Altogether close to 60 million students, pedagogues, and educational staff spend large parts of their days in more than 120,000 school buildings across the USA. Many of these buildings are not in an appropriate condition to provide an inspiring and positive learning and work environment for their users. Most of them are also not very sustainable. Too many of them are outdated in design and equipment, crowded, in desperate need of repair, and slowly degrading. According to the National Center for Education Statistics, primary and secondary school enrollment will grow between 6% and 9% until the year 2014. This will result in increased expenditure on the construction of new schoolhouses and raised costs for school renovation and maintenance. An annual construction volume of up to US$ 35 billion is expected. For many communities and school districts, a careful revisiting of their master plans for educational development is necessary in order to ensure that often limited resources are spent in the most sustainable and effective way. By just considering some basic principles of green design, a school can lower the annual operating costs for utilities considerably: Correct orientation of the building on the site helps to prevent overheating in summer and might generate heat gain in winter. Providing an abundance of natural day lighting with suitable glazing can lower the consumption of electric power by up to 50 %. Natural ventilation throughout the building and the provision of operable windows give the immediate users more control over their working environment while cutting energy use. The use of water saving fixtures and the collection of rain water and gray water for certain applications help to lower the fresh water consumption while creating environmental awareness. A well designed school can be a lot more than a place for learning but functions as a three dimensional textbook that introduces children at an early age to the practice and value of environmental awareness and stewardship. This paper will introduce several school projects where sustainable features were included as a comprehensive learning tool as part of the school architecture and landscaping. By teaching the next generation good citizenship and awareness for the natural environment, these buildings can be catalysts for a more sustainable future.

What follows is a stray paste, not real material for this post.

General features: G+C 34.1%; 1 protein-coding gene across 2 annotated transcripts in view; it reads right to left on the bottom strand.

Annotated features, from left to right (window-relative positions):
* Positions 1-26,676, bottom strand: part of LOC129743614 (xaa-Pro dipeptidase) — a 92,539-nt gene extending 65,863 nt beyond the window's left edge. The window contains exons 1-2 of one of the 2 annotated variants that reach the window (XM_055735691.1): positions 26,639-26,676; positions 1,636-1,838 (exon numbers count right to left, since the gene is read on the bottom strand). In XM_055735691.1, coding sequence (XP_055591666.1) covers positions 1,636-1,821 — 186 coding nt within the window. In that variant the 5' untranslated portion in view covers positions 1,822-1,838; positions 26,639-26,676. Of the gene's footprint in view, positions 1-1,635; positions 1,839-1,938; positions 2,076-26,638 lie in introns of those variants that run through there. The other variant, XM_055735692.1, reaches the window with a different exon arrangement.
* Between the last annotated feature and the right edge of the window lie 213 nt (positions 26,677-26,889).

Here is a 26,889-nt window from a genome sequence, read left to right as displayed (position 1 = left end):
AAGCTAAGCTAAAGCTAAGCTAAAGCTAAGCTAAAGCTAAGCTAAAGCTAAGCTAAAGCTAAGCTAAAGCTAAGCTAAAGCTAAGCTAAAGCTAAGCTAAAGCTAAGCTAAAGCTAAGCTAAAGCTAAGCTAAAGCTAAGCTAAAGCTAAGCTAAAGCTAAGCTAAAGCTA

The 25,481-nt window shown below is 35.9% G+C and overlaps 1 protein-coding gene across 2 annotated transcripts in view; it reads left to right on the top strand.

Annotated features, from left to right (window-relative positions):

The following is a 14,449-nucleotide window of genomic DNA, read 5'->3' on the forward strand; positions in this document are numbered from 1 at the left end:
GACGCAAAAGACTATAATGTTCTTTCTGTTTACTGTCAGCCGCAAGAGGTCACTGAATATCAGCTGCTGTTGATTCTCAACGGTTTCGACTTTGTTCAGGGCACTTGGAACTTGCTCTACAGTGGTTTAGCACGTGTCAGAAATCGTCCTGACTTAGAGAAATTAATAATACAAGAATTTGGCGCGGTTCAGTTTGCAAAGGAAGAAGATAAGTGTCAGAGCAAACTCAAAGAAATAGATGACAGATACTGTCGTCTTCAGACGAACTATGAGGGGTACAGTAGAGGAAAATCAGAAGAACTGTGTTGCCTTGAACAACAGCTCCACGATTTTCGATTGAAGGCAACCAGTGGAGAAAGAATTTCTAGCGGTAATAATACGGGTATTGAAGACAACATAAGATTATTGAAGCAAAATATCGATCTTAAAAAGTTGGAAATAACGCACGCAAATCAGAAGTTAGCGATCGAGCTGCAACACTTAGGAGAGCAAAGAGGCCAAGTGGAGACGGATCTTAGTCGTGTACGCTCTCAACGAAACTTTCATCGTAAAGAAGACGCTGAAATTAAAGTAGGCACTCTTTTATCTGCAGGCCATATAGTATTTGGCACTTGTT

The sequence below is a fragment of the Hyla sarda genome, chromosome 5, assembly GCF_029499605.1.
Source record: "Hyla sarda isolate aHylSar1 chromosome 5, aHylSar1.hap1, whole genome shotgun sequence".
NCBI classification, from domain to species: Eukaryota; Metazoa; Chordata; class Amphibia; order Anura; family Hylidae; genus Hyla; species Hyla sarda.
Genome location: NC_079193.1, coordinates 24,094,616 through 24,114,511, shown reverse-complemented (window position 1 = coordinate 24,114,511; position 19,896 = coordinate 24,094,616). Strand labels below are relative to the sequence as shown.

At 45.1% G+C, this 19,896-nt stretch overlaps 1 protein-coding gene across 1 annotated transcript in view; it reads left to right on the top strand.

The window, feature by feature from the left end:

|Keywords:||Educational Facilities, Schools, School Buildings, Environmental Education, Sustainable Infrastructure|
Assistant Professor and Architecture Program Director, Department of Architecture + Interiors, Drexel University, Philadelphia, PA, USA